EGU General Assembly 2020
© Author(s) 2020. This work is distributed under
the Creative Commons Attribution 4.0 License.

Ocean Response to Successive Typhoons Sarika and Haima (2016) in the Northern South China Sea

Han Zhang
Han Zhang
  • State Key Laboratory of Satellite Ocean Environment Dynamics, Second Institute of Oceanography, Ministry of Natural Resources, Hangzhou, China (

Tropical cyclones (TCs) are natural disasters for coastal regions. TCs with maximum wind speeds higher than 32.7 m/s in the north-western Pacific are referred to as typhoons. Typhoons Sarika and Haima successively passed our moored observation array in the northern South China Sea in 2016. Based on the satellite data, the winds (clouds and rainfall) biased to the right (left) sides of the typhoon tracks. Sarika and Haima cooled the sea surface ~4 and ~2 °C and increased the salinity ~1.2 and ~0.6 psu, respectively. The maximum sea surface cooling occurred nearly one day after the two typhoons. Station 2 (S2) was on left side of Sarika’s track and right side of Haima’s track, which is studied because its data was complete. Strong near-inertial currents from the ocean surface toward the bottom were generated at S2, with a maximum mixed-layer speed of ~80 cm/s. The current spectrum also shows weak signal at twice the inertial frequency (2f). Sarika deepened the mixed layer, cooled the sea surface, but warmed the subsurface by ~1 °C. Haima subsequently pushed the subsurface warming anomaly into deeper ocean, causing a temperature increase of ~1.8 °C therein. Sarika and Haima successively increased the heat content anomaly upper than 160 m at S2 to ~50 and ~100 m°C, respectively. Model simulation of the two typhoons shows that mixing and horizontal advection caused surface ocean cooling, mixing and downwelling caused subsurface warming, while downwelling warmed the deeper ocean. It indicates that Sarika and Haima sequentially modulated warm water into deeper ocean and influenced internal ocean heat budget. Upper ocean salinity response was similar to temperature, except that rainfall refreshed sea surface and caused a successive salinity decrease of ~0.03 and ~0.1 psu during the two typhoons, changing  the positive subsurface salinity anomaly to negative.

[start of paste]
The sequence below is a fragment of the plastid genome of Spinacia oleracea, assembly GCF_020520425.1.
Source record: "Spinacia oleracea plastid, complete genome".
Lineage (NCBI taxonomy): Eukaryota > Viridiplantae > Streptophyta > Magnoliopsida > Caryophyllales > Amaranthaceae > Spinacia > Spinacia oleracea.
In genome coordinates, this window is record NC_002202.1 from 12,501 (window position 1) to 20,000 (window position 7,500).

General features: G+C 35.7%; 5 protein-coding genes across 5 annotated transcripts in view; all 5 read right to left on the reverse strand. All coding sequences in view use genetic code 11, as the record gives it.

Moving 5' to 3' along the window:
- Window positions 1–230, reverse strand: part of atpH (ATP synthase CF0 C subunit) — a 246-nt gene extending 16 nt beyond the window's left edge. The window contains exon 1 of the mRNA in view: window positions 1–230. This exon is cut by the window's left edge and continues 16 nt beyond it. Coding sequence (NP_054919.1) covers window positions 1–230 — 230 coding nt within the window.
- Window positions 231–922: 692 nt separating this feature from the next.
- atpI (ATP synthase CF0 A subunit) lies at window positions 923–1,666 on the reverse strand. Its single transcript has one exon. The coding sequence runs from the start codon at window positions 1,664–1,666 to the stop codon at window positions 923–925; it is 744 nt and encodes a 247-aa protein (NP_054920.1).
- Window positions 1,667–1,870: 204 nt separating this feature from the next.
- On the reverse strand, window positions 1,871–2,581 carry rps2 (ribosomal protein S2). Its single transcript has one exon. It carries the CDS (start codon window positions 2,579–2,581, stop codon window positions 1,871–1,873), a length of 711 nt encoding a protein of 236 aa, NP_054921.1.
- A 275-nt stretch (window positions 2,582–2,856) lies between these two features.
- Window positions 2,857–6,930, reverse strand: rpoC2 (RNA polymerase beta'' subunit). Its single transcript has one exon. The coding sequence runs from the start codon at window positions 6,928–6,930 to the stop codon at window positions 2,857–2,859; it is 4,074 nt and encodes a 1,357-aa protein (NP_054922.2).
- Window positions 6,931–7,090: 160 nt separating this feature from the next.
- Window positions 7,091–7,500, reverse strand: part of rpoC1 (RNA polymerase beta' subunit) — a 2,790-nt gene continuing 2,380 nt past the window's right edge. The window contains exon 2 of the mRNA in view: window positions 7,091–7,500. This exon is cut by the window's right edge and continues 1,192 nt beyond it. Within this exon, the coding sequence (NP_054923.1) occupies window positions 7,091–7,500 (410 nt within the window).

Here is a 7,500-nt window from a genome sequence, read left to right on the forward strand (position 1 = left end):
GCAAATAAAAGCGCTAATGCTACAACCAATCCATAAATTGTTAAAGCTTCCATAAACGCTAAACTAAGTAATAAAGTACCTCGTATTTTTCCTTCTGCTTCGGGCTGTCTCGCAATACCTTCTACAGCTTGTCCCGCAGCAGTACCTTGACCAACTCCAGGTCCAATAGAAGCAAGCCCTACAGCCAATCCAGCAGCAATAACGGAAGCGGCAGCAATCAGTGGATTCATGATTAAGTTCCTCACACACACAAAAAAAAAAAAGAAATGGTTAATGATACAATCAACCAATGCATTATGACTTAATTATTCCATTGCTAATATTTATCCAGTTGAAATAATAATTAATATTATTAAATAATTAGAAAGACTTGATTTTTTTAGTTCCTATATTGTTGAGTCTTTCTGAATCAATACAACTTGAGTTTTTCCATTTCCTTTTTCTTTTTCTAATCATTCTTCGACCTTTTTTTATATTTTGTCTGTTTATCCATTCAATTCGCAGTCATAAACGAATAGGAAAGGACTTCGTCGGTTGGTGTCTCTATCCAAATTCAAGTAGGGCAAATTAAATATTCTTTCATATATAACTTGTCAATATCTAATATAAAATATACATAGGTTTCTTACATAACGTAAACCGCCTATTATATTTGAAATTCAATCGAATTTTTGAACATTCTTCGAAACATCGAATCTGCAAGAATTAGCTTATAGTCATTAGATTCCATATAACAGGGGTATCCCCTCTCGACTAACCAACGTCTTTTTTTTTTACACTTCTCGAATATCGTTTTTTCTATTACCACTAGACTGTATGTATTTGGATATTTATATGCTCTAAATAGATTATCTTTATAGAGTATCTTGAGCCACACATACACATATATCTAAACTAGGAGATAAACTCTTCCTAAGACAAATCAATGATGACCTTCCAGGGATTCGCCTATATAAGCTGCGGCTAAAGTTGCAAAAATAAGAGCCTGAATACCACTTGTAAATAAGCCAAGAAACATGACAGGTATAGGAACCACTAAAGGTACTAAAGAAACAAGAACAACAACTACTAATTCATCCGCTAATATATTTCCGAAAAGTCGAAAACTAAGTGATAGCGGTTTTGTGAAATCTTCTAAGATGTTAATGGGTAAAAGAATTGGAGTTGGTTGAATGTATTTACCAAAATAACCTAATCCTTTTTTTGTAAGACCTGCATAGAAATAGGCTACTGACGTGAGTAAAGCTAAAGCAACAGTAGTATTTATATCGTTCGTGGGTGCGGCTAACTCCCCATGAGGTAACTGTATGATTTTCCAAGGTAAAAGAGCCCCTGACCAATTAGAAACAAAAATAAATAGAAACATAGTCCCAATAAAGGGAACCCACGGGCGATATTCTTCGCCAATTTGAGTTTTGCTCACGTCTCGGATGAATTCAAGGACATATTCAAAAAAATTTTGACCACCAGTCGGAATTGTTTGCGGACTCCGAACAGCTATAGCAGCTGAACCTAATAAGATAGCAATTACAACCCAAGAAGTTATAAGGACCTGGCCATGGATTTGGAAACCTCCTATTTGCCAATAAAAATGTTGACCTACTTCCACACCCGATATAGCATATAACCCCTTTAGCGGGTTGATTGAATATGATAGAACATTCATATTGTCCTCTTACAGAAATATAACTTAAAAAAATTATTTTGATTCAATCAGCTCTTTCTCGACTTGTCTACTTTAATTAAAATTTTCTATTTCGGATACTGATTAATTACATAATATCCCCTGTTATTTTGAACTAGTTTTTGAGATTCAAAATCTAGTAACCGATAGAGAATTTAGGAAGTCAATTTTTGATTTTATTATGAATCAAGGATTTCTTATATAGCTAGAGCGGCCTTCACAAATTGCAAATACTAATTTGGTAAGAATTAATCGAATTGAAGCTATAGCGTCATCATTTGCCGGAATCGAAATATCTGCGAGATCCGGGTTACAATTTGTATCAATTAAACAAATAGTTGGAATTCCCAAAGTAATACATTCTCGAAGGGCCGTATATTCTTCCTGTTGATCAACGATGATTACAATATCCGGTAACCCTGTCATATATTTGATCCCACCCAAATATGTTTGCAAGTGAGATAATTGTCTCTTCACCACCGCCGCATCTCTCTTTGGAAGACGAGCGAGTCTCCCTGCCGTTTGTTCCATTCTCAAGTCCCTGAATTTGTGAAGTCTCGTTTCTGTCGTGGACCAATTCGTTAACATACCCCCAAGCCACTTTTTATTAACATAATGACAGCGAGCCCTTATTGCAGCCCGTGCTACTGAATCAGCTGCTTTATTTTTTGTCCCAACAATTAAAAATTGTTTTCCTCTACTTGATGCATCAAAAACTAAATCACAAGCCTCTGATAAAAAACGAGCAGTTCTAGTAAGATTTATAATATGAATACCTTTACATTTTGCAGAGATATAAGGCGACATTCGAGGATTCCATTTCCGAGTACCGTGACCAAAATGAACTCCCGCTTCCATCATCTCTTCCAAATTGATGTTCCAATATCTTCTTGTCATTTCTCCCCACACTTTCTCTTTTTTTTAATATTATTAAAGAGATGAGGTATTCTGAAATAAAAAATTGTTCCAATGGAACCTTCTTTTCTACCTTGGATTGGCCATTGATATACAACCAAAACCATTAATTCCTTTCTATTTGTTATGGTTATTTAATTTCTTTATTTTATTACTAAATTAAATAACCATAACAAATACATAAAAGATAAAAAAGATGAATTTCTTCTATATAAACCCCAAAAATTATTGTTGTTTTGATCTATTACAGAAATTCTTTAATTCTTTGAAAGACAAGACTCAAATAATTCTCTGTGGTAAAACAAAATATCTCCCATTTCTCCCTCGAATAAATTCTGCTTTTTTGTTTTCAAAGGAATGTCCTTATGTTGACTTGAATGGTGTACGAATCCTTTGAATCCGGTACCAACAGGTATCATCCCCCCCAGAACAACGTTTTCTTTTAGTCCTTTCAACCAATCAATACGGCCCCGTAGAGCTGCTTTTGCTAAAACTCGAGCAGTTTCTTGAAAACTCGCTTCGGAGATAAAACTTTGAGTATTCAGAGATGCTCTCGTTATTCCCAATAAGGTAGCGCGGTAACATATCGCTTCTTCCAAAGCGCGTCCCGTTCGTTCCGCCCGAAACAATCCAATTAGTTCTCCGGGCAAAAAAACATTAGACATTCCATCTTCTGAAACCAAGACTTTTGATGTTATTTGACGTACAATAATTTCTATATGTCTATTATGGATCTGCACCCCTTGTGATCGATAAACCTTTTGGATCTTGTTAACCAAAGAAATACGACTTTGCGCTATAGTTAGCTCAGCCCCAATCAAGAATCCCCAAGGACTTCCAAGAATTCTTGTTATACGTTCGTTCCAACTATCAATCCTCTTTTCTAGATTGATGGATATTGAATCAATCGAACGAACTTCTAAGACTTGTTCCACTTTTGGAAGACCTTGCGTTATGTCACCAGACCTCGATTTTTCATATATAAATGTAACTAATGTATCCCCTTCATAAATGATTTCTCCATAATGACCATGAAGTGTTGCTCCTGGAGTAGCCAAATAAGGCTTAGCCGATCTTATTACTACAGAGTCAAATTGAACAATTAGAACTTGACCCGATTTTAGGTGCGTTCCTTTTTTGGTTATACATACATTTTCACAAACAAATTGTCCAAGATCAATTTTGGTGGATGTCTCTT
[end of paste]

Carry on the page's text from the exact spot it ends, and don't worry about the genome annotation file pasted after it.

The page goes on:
How to cite: Zhang, H.: Ocean Response to Successive Typhoons Sarika and Haima (2016) in the Northern South China Sea, EGU General Assembly 2020, Online, 4–8 May 2020, EGU2020-6882,, 2020

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